Local authorities will be able to retain 100% of their business rates, the chancellor announced in today's Spending Review.
George Osborne has reaffirmed his commitment to allow councils to keep all of the money raised through taxing local businesses operating in their areas. Nationally, this adds up to an estimated £26bn.
Local authorities will also, according to the Chancellor, be able to lower business rates in order to attract business investment.
Directly elected mayors too will have new fiscal powers. They will be able to raise rates on the condition that they use the revenue to invest in local infrastructure.
Central government grants will also be phased out.
Historically, local authorities paid all revenue raised through business taxes to the Exchequer. It would then be redistributed on a needs-basis according to the Formula Grant System.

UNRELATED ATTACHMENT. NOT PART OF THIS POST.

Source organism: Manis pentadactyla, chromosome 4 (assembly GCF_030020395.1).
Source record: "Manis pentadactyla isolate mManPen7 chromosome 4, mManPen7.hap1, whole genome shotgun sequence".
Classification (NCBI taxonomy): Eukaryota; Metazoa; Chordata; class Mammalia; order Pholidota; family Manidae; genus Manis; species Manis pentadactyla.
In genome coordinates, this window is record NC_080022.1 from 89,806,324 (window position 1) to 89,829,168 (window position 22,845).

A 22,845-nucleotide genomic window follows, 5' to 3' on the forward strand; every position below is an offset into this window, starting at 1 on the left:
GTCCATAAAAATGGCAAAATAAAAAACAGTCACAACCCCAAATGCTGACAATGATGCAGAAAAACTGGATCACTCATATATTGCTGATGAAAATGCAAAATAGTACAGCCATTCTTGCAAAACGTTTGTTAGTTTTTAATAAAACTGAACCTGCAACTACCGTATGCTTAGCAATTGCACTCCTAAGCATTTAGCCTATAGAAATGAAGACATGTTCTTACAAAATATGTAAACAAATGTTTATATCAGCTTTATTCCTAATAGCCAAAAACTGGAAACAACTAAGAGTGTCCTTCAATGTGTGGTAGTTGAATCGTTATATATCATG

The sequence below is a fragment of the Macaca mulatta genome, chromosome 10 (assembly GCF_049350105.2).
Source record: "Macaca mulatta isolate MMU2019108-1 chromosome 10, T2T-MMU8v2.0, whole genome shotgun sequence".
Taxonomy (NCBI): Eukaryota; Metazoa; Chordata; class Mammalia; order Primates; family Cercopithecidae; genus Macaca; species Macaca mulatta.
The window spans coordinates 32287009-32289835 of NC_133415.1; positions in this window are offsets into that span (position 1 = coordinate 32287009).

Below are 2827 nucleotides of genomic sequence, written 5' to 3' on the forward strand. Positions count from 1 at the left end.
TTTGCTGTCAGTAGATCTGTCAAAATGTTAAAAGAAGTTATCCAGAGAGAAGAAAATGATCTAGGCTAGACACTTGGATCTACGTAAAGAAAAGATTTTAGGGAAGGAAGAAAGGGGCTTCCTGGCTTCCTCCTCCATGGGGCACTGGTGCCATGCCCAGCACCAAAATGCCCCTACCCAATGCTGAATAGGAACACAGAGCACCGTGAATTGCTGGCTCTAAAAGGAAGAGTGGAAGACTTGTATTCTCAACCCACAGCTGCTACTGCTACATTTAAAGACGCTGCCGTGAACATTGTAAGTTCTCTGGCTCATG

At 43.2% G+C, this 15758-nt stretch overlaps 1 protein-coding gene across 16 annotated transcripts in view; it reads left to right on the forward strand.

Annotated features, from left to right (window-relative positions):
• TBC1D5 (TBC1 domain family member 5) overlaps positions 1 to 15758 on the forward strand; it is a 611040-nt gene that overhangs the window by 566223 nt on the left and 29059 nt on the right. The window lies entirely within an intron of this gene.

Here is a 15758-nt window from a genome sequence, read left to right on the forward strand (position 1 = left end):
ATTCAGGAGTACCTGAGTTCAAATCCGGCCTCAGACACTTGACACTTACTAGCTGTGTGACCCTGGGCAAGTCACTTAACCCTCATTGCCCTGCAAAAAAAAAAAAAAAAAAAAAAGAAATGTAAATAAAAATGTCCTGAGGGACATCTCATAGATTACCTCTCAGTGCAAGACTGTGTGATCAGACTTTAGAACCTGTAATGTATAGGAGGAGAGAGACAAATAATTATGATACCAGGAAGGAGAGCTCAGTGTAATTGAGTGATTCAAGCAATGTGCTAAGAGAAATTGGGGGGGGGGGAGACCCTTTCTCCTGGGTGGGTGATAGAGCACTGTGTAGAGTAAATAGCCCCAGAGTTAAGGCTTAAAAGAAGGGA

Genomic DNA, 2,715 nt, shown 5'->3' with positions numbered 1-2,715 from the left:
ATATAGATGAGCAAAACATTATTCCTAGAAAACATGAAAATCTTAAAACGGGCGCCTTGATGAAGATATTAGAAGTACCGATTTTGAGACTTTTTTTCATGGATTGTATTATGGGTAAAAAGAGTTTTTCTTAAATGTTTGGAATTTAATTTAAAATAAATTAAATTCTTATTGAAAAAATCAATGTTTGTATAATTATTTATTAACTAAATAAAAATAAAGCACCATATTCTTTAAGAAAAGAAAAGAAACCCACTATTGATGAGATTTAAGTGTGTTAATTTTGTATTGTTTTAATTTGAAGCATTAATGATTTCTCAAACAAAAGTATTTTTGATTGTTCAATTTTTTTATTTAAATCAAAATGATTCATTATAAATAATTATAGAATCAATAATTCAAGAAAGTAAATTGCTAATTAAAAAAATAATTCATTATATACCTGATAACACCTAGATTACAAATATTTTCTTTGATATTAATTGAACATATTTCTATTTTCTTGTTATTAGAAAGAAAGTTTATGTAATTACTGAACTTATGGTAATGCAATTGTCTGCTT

This changed on 1 April 2013 when the Government allowed local authorities to retain 50% of business rates, while the remainder went to Whitehall.
Finally, in October 2015 the Chancellor announced that councils would be allowed to keep hold of 100% of the revenue derived from local businesses.
Today's announcement to 'abolish uniform business rates', as he said in the Spending Review, is an integral part of the Chancellor's 'devolution revolution', an attempt to correct what he characterised as the 'geographical imbalance' in the UK.
By devolving the responsibility for business rates to councils, the Chancellor hopes to encourage local authorities to become more competitive and to focus their attentions on attracting private investment into their own areas.
Reacting to the Chancellor's October announcement, Cllr Gary Porter, chairman of the Local Government Association (LGA) said: 'Councils and businesses both agree that business rates should be a local tax set by local areas. It is right that all of the money which a business pays is retained by local government and this will be a vital boost to investment in infrastructure and public services.'